Shun not the struggle, face it, ’tis God’s gift.
– Maltbie Davenport Babcock

The purpose of moral leadership is to build a community of struggle. The strength of the masses is in our intersectionality; the places where our concerns and convictions meet in solidarity. The Moral Mondays movement is an astounding example of what a prophetic community looks like in action. Tens of thousands marched in resistance to a structure of oppression that is seeking to roll back advances made in LGBTQ rights, women’s rights, voting rights, and access to healthcare. After attending the Moral March in Raleigh, NC, a group of local leaders and visitors from the Kairos Center and Union Theological Seminary gathered for a symposium organized by Jonathan Wilson-Hartgrove and the School for Conversion on moral leadership and movement building. We had the chance to dive into some of the most pressing questions of our day: How do we speak with prophetic voices that encapsulate the entirety of the struggle for human rights? How do we mobilize the mass of people who are denied basic agency in modern society? Leaders from the Forward Together/Moral Mondays movement discussed those questions and others with us on the basis of their experiences building the movement in North Carolina.
Yara Allen is the artistic voice of the Moral Mondays movement. She was that first to speak from the Forward Together/Moral Mondays movement, and stressed the need for “collective effervescence” in movement practice – creating prophetic spaces where the collective voice of the disenfranchised can be expressed. The personality of an action is largely determined by the music or chants used to connect voices and hearts to the struggle. Power is created when the message of the movement and the messages within commonly held cultural expressions are linked. Rev. Dr. William Barber, a key leader and the most public face of the movement, referred to the need to “exegete our music” and to approach rhythm and word with the same intellectual vigor that we approach sacred texts.
[aesop_image img=”” alt=”Yara Allen” align=”center” lightbox=”off” caption=”Yara Allen speaks on the centrality of culture in the Forward Together/Moral Mondays movement, and in all successful movements for justice.” captionposition=”left”]
When he spoke, Barber laid out the structure of what it takes to build a moral movement, stressing the deep roots of their particular struggles within the political and social atmosphere of North Carolina. He described the Five Pillars of building moral leadership: 1. Anti-poverty through economic sustainability. This forces us to view governmental budgets as a document which reflects the moral character of the people; 2. Educational equity; 3. Healthcare for all and environmental issues; 4. Fairness in the criminal justice system; and 5. Expansion of equal rights and protections under the law. Barber also insisted that “Moral movements deal with what is required, not what is possible or acceptable.” This is linked with Walter Brueggemann’s idea of “subversive hope” or the imaginative capability of seeing beyond the constraints dictated by supremacists systems.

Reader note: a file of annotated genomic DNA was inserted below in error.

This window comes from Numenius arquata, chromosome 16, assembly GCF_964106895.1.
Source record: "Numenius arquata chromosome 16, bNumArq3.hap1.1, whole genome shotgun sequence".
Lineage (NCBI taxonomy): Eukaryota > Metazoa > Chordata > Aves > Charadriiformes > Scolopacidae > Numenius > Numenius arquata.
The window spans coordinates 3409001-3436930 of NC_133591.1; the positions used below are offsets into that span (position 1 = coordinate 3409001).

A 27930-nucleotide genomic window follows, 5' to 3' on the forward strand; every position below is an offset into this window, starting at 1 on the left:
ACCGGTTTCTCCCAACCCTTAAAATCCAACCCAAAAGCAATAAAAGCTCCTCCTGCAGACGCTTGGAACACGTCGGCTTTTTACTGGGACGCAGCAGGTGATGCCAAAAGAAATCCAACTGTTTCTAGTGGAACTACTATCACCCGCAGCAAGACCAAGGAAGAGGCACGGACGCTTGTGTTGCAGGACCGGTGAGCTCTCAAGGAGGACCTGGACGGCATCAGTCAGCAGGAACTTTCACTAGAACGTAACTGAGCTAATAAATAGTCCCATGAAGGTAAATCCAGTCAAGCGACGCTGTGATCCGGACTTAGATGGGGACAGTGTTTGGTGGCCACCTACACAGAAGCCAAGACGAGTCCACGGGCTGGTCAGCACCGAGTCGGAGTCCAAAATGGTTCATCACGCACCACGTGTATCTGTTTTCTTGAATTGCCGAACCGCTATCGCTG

The movement in North Carolina, spearheaded by Barber and the NAACP, is working to reclaim moral language from the uses of empire. Hope is the foundation of building large coalitions to fight against what seems to be incredible odds. This leads to Barber’s conclusion that the prophet cannot end in anger – that the concluding message of every march, rally, and direct action must center on the hope that the power of a united community of the oppressed can overcome the physical and material brutality of regressive politics. The personal stories we heard that day from activists working in the North Carolina NAACP and the Moral Mondays movement reinforced for us the ability that sacralized hope has to create investment in movement politics from diverse communities.
This is connected to the overall message of the march that we experienced before the symposium. Barber ended the march by proposing that the fusion politics of the Moral Mondays movement is the treatment for the “heart condition” affecting the United States. Progressive movements have ceded the moral ground to the forces of discrimination and control. During the question and answer period of the symposium, Barber was careful to emphasize the long-term nature of the struggle. Success is not necessarily reflected only in the number of marchers or the number of electoral victories – success is measured by the commitment of the mass of people to uplifting the moral voice of the oppressed. This is reminiscent of the Bible passage which was repeatedly invoked by Barber in North Carolina and by Benjamin Mays during the early stirrings of the Civil Rights Movement: “Shout out, do not hold back! Lift up your voice like a trumpet! Announce to my people their rebellion, to the house of Jacob their sins” (Isaiah 58:1). This is a call for resistance using the only moral weapon available to the disenfranchised – the call for repentance and material redress.